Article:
Eat This for Dinner to Sleep Better Tonight
Four meals that contain the right mix of nutrients to bring on high-quality Zs.
You probably know from experience that getting a poor night's sleepÂ can cause you to crave more sugaryÂ foodsÂ (hello, chocolate croissant). But did you know that what you eat before bedÂ can have a direct impact on the quality of yourÂ Zs?
AÂ good deal of recent research has shown that eating patterns can either foster or interfere with healthy slumber. AÂ handful of specific foods have been linked to better sleep, and aÂ new study publishedÂ in theÂ Journal of Clinical Sleep MedicineÂ found that participants with aÂ higherÂ fiberÂ intake (thinkÂ fruits,Â veggies,Â whole grains,Â pulses,Â nuts, andÂ seeds) actuallyÂ spentÂ more time in restorative slow-wave sleep at night. On the other hand, people who ate too little fiber, too much sugar, and excess saturated fat (the kind found in fatty red meat and dairy products) experienced more disturbed sleep.
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Given the findingsÂ to date,Â you can't go wrong with the dinners below: Each mealÂ is high in fiber, low in saturated fat and sugar, and contains at least one foodÂ thought to bring onÂ a good night's rest, such as lentils, leafy greens, salmon, kiwi,Â sunflower seeds, brown rice, and quinoa.
Getting betterÂ sleepâ€”starting tonightâ€”couldÂ do your body a world of good. Aside from appetite and weight regulation, sleep isÂ also tied to emotional wellbeing, increased productivity, improved mental and physical performance, and decreased inflammation (a trigger ofÂ premature aging and disease).
These four recipes, from my bookÂ Slim Down NowÂ ($10, amazon.com), serve one, though you can easily double or triple them.Â Bon appÃ©tit, and sweet dreams.
Moroccan Lentil Soup
In a medium saucepan over low heat, sautÃ© Â¼Â cup minced yellow onion in 1 tbsp.Â coconut oil and 1 tbsp.Â organic low-sodium vegetable broth until translucent. Add 6 tbsp.Â of additional broth, Â½Â cupÂ cauliflower, cut into small florets, 1 tsp. each minced garlic, fresh squeezed lemon juice and Italian herb seasoning, and 1/16 tsp.Â each ground cinnamon, cumin, turmeric, and coriander. Stir for 3 to 4Â minutes. Add a Â½Â cupÂ water, Â½Â cupÂ fresh baby spinach leaves, and one diced Roma tomato. Bring to a very brief boil and then reduce to a simmer for about 1oÂ minutes. Add Â½Â cup of lentils and stir to heat through.
Salmon Avocado âTacosâ
In a medium bowl, combine Â½Â cupÂ of quartered grape tomatoes (about 16), with a Â¼Â cup each minced yellow bell pepper and white onion, 1 tsp.Â minced garlic, 1/16 tsp.Â cayenne pepper, 1 tbsp.Â minced fresh cilantro, and 2 tbsp.Â fresh squeezed lime juice. Toss together and marinate in the fridge for about 15 minutes. Fill three outer romaine leaves each with one ounce of cooked salmon, top with the vegetable mixture, and garnish with a quarter of a sliced avocado. (See photo above.) Have two kiwis for dessert.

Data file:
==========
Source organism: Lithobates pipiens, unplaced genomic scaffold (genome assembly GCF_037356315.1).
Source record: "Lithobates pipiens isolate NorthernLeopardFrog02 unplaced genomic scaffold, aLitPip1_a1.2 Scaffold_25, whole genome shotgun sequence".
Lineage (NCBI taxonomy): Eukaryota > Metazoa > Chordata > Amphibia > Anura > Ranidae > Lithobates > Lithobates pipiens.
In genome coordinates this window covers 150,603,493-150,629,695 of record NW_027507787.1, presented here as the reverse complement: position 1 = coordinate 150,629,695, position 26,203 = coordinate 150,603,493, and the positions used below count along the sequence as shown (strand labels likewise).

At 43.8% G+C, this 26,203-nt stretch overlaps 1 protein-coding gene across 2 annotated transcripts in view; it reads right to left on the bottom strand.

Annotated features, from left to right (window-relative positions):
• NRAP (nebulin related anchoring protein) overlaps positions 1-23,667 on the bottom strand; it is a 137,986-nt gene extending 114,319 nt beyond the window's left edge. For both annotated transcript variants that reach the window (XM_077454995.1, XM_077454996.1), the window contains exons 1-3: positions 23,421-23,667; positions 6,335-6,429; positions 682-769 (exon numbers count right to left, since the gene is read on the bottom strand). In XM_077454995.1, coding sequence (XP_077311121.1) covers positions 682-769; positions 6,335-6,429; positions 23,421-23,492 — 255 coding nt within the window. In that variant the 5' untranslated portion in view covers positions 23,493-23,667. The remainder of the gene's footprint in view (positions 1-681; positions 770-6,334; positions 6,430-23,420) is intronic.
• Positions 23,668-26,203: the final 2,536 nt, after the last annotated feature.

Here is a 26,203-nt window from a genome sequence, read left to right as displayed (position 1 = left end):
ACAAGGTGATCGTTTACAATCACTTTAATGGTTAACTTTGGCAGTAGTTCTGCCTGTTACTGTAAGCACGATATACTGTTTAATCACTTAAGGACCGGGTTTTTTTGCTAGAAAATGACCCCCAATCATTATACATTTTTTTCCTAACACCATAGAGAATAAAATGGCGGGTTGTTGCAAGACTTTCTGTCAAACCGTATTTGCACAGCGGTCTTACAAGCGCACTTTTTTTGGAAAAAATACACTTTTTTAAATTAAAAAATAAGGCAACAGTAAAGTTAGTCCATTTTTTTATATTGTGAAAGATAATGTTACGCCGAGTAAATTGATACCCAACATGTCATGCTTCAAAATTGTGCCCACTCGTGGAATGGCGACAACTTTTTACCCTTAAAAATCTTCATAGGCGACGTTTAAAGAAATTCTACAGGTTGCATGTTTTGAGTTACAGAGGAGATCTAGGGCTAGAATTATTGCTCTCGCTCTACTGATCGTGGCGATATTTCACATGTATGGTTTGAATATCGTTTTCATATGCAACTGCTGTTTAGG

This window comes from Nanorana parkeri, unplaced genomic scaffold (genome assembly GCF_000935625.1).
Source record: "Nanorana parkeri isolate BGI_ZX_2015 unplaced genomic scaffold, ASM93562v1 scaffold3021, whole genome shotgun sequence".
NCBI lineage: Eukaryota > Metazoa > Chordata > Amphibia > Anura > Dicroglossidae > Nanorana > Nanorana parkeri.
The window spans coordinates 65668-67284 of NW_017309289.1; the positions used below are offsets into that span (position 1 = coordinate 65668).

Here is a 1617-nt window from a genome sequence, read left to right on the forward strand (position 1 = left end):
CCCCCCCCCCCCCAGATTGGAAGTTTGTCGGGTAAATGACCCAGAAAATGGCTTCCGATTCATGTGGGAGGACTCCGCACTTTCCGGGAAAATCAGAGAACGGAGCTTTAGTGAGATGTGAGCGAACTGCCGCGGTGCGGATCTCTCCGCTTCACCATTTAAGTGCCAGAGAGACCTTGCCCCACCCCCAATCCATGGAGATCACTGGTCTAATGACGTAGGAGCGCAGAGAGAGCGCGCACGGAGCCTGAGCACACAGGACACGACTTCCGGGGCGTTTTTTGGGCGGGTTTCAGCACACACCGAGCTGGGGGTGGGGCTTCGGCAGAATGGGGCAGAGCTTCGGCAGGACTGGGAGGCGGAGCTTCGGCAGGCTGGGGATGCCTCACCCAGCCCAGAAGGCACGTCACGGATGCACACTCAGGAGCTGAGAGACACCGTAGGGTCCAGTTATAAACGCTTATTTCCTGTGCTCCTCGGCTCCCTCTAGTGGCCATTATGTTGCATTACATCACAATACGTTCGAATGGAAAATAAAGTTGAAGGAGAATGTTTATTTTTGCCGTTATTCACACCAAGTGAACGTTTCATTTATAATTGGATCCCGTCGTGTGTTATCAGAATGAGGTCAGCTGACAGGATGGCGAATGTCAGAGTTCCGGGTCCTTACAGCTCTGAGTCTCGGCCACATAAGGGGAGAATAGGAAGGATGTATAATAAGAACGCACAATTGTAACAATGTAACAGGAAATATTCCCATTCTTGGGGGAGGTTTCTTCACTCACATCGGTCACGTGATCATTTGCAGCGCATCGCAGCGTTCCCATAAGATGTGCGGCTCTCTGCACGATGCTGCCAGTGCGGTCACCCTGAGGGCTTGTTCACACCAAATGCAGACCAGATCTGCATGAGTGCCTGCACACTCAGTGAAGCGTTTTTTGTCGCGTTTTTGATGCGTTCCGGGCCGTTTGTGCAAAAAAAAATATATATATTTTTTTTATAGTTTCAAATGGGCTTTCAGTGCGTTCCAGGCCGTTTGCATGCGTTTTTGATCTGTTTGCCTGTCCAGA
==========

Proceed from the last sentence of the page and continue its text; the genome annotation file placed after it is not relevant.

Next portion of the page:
Savory Turkey Stuffed Zucchini
Trim stems from one whole, large zucchini. Slice lengthwise, scoop out filling, finely chop, and set aside. Pan brown 3 oz.Â of extra lean ground turkey and set aside. In a medium pan over low heat, sautÃ© Â¼Â cup minced red onion in Â¼Â cupÂ organic low sodium vegetable broth until translucent. Add 1 tsp.Â minced garlic, 1 tsp. Italian herb seasoning, 1/8 tsp.Â ground cumin, and the chopped zucchini, and sautÃ© 2 to 3Â additional minutes. Add ground turkey and 2 tbsp. of sunflower seeds, and stir to heat through. Spoon mixture into zucchini shell, and bake in a preheated oven at 350 degrees F for 25 minutes. Serve baked zucchini over Â½ cup cooked brown rice.
Pesto Egg Salad Lettuce Wraps
Dice four hard boiled eggs, keeping only one of the yolks. In a small bowl toss the eggs with Â¼Â cup finely chopped red bell pepper, 2Â tbsp.Â minced red onion, and 1Â tbsp.Â of jarred basil pesto to coat thoroughly. Spoon 1 tbsp.Â cooked, chilled quinoa into four outer romaine leaves, and top with the egg mixture.
Cynthia SassÂ is a nutritionist and registered dietitian with masterâ€™s degrees in both nutrition science and public health. Frequently seen onÂ national TV, sheâ€™s Healthâ€™s contributing nutrition editor, and privately counselsÂ clientsÂ in New York, Los Angeles, and long distance. Cynthia is currently the sports nutrition consultant to the New York Yankees, previously consulted for three other professional sports teams, and is board certified as a specialist in sports dietetics. Sass is a three-time New York Times best-selling author, and her newest book is Slim Down Now: Shed Pounds and Inches with Real Food, Real Fast. Connect with her onÂ Facebook,Â TwitterÂ andÂ Pinterest.